It is possible both to protect the value of your financial assets against downside risk and to earn higher average returns than you would on bank and building society deposits. The secret is portfolio insurance. That is the conclusion of David Blake of Birkbeck College, London, writing in the September 1996 issue of the Economic Journal. He argues that people would have to pay far less than they are actually prepared to in order to insure their portfolios. Unfortunately, no financial institutions are providing such insurance policies, a huge gap in the retail financial services market.
Blake notes that most individuals have an aversion to risk, that is, they are generally much more concerned about the value of their wealth falling than with it rising. As a result, they typically invest the bulk of their financial wealth in safe assets, such as bank and building society deposits, which retain their capital values over time. But while these deposits are safe, the returns on them are not very exciting, especially when market interest rates are as
low as they are at the moment.
However, it is possible to have the best of both worlds and invest in assets with much higher returns on average than deposits, and at the same time protect against the downside risk associated with these assets. The secret is portfolio insurance: you invest in a portfolio of risky assets and at the same time take out an insurance policy to protect against the downside risk. If at the end of the year, the value of your portfolio of financial assets is below the value at the start of the year, the insurance pays you the difference. Blake''s analysis of recent evidence from the Financial Research Survey clearly shows that people are highly risk averse in the UK. Very poor investors, the 25% of the population with financial assets worth between £50 and £450, would be prepared to pay an insurance premium of about 3% of their total wealth to avoid a fall in the value of their assets.
In contrast, very rich investors, the 1% of the population with financial assets above £36,800, would be prepared to pay more than 6% of their wealth to avoid a fall in the value of their assets. This is because rich investors hold a much larger proportion of their wealth in risky securities, such as shares and bonds, and so would be willing to pay a larger premium to insure their portfolios.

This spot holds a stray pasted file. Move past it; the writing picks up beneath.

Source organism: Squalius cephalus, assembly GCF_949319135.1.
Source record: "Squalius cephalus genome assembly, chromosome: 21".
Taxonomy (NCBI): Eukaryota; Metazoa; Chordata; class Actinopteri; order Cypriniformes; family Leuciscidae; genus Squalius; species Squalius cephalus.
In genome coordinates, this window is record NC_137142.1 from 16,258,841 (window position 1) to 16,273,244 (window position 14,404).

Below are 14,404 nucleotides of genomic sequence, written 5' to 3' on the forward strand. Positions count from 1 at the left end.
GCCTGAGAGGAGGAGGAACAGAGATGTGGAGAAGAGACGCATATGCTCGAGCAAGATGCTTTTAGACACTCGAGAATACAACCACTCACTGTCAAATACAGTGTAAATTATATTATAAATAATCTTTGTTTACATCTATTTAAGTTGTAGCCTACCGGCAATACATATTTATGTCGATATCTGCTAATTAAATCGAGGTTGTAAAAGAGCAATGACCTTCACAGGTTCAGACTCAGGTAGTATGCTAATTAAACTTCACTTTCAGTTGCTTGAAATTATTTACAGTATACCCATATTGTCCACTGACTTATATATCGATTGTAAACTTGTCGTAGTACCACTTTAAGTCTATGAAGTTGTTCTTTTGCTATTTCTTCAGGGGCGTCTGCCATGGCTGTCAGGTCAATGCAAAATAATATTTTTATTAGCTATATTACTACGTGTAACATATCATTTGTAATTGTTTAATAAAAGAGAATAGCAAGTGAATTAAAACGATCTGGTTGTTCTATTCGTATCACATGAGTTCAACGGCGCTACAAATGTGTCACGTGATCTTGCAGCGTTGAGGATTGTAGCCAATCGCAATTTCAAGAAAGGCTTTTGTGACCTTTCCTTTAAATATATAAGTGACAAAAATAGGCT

But the good news, according to Blake''s analysis, is that neither group of investors, rich or poor, would have to pay anywhere near as much as this to take out portfolio insurance. Blake shows that in a competitive market for portfolio insurance, very poor investors would have to pay a tiny 0.1% to insure their portfolios. This is because poor investors hold nearly 90% of their financial assets in safe deposits, and only 10% in riskier shares and bonds.
And rich investors, who hold 70% of their financial assets in shares and bonds and only 30% in deposits, would have to pay a portfolio insurance premium of less than 3% of their total wealth. Even after paying these premiums, investors would still end up getting much higher assured returns than if they put all their money on deposit.
So much for the good news. What about the bad news? The bad news is that there are no financial institutions around at the moment who are providing portfolio insurance. Blake has identified a big gap in the retail financial services market. Someone should come along and fill it!
''Efficiency, Risk Aversion and Portfolio Insurance: An Analysis of Financial Asset Portfolios Held by Investors in the United Kingdom'' by David Blake is published in the September 1996 issue of Economic Journal. Blake is Barclays Bank Reader in Financial Economics and Director of the Pensions Institute at Birkbeck College, University of London.